David Kennedy does not advocate alcohol and drug use.
What the retired Vernon doctor does advocate is learning how to better manage the use of psychoactive drugs.
“Many, many, many people are choosing to use them and that’s what we need to look at, and learn how to manage that,” said Kennedy, who gave an hour-long talk titled The Failed Drug War: A Dragon In our Living Rooms Thursday morning at the Halina Centre in front of a crowd of 40.
“I’d like to focus on the area of policy. Not necessarily the effects of drugs but the effects policy have on people who use.”
Kennedy, whose lengthy medical career included a keen interest in addictions and drug use, used the metaphor of a boy imagining a dragon in his house to cite how the war against drugs has failed.
The boy tells his mom there’s a dragon in the house and the mom denies it. Every time the boy sees the dragon and tells his mom, she denies it and the dragon gets bigger to the point the dragon is so big he’s running the show.
One night, dad comes home, sees the big dragon and says they have to do something about it.
“That’s the message,” said Kennedy.
“Once we start to say there’s a dragon there and we can manage it, it becomes more manageable.”
Kennedy said there are three types of psychoactive drug use: recreational, addictive and medical, and that people are going to use psychoactive substances such as marijuana, cocaine, alcohol and methamphetamine.
Addiction will never go away but it ought to be managed better than what is being done, he added.
Kennedy, who told the crowd he had never smoked marijuana or done any hard drugs, never smoked a cigarette and is a low-risk drinker, said that a prohibition on psychoactive drugs is an idea that would be the “worst of the worst.”
“Legal regulation, not legalization, I think is the best term to use,” he said.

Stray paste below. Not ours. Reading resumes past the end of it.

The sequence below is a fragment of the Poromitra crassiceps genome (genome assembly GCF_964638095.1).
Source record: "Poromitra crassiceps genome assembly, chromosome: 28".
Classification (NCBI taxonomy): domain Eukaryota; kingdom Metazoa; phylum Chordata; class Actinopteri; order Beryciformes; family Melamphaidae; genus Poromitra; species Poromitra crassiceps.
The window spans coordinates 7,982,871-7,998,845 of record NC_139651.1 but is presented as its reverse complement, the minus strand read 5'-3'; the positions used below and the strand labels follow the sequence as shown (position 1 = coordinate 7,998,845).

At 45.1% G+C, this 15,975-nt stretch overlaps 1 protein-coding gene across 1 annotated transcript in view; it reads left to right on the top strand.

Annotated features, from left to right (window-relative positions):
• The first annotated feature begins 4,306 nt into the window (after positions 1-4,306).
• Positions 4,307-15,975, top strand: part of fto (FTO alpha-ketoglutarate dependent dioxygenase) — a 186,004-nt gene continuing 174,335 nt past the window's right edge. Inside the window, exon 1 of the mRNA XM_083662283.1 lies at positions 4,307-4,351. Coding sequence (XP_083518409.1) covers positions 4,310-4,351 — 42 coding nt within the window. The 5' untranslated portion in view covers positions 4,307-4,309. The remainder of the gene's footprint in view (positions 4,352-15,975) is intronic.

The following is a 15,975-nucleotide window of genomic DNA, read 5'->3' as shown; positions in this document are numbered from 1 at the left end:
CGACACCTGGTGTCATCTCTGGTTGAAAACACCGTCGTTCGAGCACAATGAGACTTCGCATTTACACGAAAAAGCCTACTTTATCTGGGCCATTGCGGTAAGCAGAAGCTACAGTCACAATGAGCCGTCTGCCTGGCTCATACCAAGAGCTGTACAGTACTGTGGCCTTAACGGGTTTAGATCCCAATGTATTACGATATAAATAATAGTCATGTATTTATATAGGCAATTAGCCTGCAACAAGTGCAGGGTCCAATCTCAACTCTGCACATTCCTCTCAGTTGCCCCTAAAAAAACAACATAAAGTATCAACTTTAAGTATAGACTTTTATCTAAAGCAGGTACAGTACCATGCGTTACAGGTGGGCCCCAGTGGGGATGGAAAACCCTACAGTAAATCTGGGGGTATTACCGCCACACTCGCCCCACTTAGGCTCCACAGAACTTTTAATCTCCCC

“Legal regulation eases into the topic.”
Legal regulation of psychoactive drugs would mean there would be drug-specific controls in place, and there would a four-pillar-management style focusing on prevention, harm reduction, treatment and enforcement.
The government, said Kennedy, would be the legal regulation provider of the drugs. Under prohibition, it’s the criminal element who provides the drugs.
“There would have to be licensed drug specific regulation and a governmental regulatory agency,” said Kennedy.
Prohibition has failed in the United States, illustrated by the fact that America has the highest incarceration rate in the world, said Kennedy, with more than half the prison population locked up for drug offences.
Rather than spend money on law enforcement, court fees and prison expenditures, Kennedy stated people should be diverted to treatment programs and not be considered criminals under law.
He showed statistics from Portugal, where once drug prohibition on psychoactive drugs was rescinded, crime went down considerably.
Kennedy closed his talk by quoting from Tony Newman, a director with the U.S.-based Drug Policy Alliance, who states the world has to learn to live with drugs, something that’s been around for thousands of years.
“We need to educate people about the harms, and we need to offer compassion and treatment to those that have problems and leave in peace those who are not causing harm to others,” said Kennedy.
The presentation was sponsored by the Canadian Federation of University Women.